Entertainment | Restaurants & Dining | December 2009
|Sounding Off: Restaurant Gripes|
Ed Schwartz - PVNN
December 03, 2009
By way of introducing the topic, I am an ardent restaurant lover. Some of the best times in my life have been dining out in dining places all over the world — about 5000 dinners on the towns and counting. I've worked for many and have about 200 reviews under my belt. I also am aware that running a fine restaurant is the toughest business in the world.
|Some of the best times in my life have been dining out in dining places all over the world — about 5000 dinners on the towns and counting. (photo by healthline.com)|
O.K. - this by establishing my credentials for listing my top ten gripes about restaurants. This is in no particular order, but my worst gripe is the one last listed. No fair peeking.
Diners, waiters and restaurant owners please take note.
1. Thumbs down when a restaurant runs out of the special by 6:30 pm. It couldn't have been that special. Also not disclosing the cost of the special, especially when the cost is twice that of any other item on the printed menu. Tell people in advance so that there are no bad feelings at the end of the meal.
2. I just hate it when a wine list is so expensive I wince. I was in an uber-fancy restaurant in New York where every California Cabernet was over $100 USD a pop, even those costing the restaurant $10 tops. The wine steward, in a double breasted brown suit, no less, asked me if I were having trouble making a selection. I told him that I was and then simply closed the wine book and asked him to bring me the cheapest wine he had. Now it was his turn to wince. I got a nice Sauvignon Blanc from New Zealand along with a dirty look and it was way under $100 — the wine, not the look.
Moral: don't be intimidated, especially by a guy in a brown suit with a French accent. You may know more about wine than he does. Beer is a good choice, too.
3. Walking into a fairly empty restaurant, even with a reservation and the host says, "Your table will be ready in just a few minutes," then sticks you at the bar to buy a cocktail which I don't like. So I sit there, not ordering and I am soon seated. I do not like to get annoyed just before the appetizer.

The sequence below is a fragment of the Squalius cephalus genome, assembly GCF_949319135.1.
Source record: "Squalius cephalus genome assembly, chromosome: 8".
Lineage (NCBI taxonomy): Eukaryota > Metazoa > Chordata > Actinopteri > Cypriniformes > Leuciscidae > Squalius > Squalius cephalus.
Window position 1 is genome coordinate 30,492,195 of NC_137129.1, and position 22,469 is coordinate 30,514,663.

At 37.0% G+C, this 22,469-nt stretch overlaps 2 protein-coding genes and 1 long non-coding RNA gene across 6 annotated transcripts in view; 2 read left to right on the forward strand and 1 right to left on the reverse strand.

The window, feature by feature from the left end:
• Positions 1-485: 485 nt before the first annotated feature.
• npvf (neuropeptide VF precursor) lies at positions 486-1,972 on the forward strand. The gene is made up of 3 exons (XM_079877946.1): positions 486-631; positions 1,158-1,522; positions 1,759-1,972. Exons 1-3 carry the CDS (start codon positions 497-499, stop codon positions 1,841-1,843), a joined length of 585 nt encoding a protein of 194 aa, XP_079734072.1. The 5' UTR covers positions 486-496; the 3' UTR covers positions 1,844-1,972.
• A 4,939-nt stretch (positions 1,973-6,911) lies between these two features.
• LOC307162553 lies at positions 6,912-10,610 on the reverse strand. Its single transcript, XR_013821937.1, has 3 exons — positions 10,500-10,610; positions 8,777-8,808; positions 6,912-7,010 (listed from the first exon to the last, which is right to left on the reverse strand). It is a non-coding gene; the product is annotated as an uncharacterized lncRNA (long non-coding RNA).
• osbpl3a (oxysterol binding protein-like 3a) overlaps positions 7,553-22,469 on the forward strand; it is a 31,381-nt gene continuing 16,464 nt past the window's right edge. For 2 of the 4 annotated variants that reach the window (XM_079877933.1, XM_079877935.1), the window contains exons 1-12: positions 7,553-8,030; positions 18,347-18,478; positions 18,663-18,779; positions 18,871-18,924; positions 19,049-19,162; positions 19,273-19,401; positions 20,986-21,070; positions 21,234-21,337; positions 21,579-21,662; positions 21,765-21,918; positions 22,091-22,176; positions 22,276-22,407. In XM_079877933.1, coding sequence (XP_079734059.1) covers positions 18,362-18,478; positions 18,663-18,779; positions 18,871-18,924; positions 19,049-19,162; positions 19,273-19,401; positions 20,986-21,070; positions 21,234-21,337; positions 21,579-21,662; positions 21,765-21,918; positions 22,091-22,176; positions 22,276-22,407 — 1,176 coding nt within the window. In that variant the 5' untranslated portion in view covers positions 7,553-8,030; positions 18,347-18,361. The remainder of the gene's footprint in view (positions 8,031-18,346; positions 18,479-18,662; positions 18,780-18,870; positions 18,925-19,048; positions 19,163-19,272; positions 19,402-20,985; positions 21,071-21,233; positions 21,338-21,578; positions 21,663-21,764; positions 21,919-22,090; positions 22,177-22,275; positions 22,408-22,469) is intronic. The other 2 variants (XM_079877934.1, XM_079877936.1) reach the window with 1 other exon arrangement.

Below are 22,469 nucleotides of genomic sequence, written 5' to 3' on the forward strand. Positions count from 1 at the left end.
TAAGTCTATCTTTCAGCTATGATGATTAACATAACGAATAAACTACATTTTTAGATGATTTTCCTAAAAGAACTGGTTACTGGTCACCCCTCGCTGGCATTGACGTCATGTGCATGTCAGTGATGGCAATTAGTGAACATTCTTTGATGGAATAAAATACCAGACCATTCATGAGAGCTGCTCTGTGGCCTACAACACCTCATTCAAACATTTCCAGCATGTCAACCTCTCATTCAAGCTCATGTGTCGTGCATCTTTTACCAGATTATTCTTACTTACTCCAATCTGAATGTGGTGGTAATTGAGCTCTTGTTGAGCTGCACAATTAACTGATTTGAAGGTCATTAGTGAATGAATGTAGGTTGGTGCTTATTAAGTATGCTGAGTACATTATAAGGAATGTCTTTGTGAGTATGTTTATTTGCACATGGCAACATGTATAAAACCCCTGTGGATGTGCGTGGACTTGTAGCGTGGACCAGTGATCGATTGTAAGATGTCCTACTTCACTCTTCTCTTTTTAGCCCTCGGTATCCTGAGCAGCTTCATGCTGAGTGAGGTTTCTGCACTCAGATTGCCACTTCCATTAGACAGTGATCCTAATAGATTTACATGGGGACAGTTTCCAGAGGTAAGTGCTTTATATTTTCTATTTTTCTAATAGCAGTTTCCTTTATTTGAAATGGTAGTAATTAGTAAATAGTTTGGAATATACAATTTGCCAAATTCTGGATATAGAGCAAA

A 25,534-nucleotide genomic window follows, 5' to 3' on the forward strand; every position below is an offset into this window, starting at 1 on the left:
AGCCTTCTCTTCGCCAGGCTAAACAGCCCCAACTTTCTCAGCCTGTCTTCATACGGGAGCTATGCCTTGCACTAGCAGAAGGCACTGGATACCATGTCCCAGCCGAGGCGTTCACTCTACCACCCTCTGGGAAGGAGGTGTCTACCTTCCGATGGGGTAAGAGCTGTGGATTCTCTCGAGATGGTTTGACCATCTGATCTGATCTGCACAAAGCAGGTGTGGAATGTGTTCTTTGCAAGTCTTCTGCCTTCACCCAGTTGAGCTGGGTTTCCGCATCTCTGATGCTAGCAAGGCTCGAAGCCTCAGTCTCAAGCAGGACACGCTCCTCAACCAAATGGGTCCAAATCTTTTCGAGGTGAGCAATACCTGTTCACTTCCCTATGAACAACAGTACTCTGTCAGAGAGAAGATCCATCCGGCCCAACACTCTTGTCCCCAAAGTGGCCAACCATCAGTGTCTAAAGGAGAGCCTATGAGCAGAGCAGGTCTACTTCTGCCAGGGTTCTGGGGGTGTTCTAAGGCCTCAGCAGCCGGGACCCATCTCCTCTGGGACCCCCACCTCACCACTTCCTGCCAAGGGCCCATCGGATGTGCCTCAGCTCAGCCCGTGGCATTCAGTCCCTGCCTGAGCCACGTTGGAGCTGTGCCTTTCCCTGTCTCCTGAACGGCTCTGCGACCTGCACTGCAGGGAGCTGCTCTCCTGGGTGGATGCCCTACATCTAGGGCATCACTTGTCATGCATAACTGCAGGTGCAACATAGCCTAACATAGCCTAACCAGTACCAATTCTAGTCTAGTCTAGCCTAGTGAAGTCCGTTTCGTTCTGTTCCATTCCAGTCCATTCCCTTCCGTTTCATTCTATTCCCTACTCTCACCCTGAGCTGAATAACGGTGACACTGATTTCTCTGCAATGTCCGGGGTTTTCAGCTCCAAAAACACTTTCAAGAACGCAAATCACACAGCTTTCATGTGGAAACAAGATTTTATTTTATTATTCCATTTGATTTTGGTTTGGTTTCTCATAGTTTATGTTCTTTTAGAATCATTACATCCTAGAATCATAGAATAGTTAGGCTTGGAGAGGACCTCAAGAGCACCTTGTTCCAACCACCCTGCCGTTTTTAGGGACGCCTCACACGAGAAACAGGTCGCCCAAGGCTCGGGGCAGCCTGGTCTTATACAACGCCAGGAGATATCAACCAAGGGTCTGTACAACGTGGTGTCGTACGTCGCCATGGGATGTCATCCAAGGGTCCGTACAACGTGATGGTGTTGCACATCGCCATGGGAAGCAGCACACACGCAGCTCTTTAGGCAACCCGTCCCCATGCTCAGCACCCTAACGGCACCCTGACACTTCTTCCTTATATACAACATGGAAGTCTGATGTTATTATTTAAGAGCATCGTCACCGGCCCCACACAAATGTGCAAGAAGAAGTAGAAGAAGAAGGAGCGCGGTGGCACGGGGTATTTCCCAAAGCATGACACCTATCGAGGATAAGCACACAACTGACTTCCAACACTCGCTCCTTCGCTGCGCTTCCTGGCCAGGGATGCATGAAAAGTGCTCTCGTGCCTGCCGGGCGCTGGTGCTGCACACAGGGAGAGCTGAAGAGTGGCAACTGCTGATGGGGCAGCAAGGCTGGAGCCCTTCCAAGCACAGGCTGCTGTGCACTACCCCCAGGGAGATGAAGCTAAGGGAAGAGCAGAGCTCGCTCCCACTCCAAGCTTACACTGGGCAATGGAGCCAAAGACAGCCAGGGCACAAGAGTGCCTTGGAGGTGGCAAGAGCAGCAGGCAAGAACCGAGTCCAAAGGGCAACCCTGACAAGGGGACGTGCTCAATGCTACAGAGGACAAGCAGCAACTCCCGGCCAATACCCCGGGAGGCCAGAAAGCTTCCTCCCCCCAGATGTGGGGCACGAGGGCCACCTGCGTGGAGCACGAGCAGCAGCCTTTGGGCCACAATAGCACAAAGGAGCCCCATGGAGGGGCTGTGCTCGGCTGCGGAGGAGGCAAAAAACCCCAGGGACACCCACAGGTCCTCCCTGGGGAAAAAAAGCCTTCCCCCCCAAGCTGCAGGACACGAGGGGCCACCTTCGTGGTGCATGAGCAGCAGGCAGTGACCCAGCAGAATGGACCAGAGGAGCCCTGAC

4. Near the end of the dinner, the waiter brings a check and says, "No rush, you understand, but here's the check, just in case." In case of what? — a fire in the kitchen?
This is my big night out... give it five more minutes.
5. Clearing one plate from someone in our party that is a fast eater when no one else is finished. Please, staff, don't clear the plates until everyone is finished. It is simply rude and makes most people still eating feel rushed.
7. Strange takes on classic dishes. Here's one - ordering smoked salmon and have some overly creative chef decide to grace it with some strange and ugly-tasting mustard-laced sauce without specifying such a sacrilege on the menu. Another time I ordered crab cakes and the dish came with curry sauce slopped all over it. Crab cakes should look and taste like crab cakes. What's wrong with that?
8a. Discovering a cockroach in the soy sauce bottle after I had liberally sprinkled my dish with the sauce and had eaten it... It only happened once in my life, but that was enough.
8b. When the server asks for the fourth time, "How is everything?" If you really look at the faces of the diners, you don't have to ask.
9. When you come into a restaurant and the first strong whiff is a blast of pine disinfectant assaulting your nostrils. Can't someone make a disinfectant that smells like onions and garlic?
10. Vertical food. I just hate dishes where everything is piled on top of one another just for the sole purpose of achieving height. One time I ordered a dish of fish, mashed potatoes and pureed beets and what came out was a bed of mashed potatoes, on top of that a blop of pureed beets and a hunk of fish on top of that. So my potatoes tasted like beets, my fish tasted like beets and were red and I when I deconstructed the dish my plate looked like a bloody mess. Save the architecture for Frank Gehry or Renzo Piano.
Thanks. Now, may I have the menu?
Ed Schwartz has been involved in many aspects of fine wine for 30 years and has worked with top wineries in California, Italy and France. His writings on wine, food and travel have appeared in the SF Chronicle, LA Times and Image magazine.
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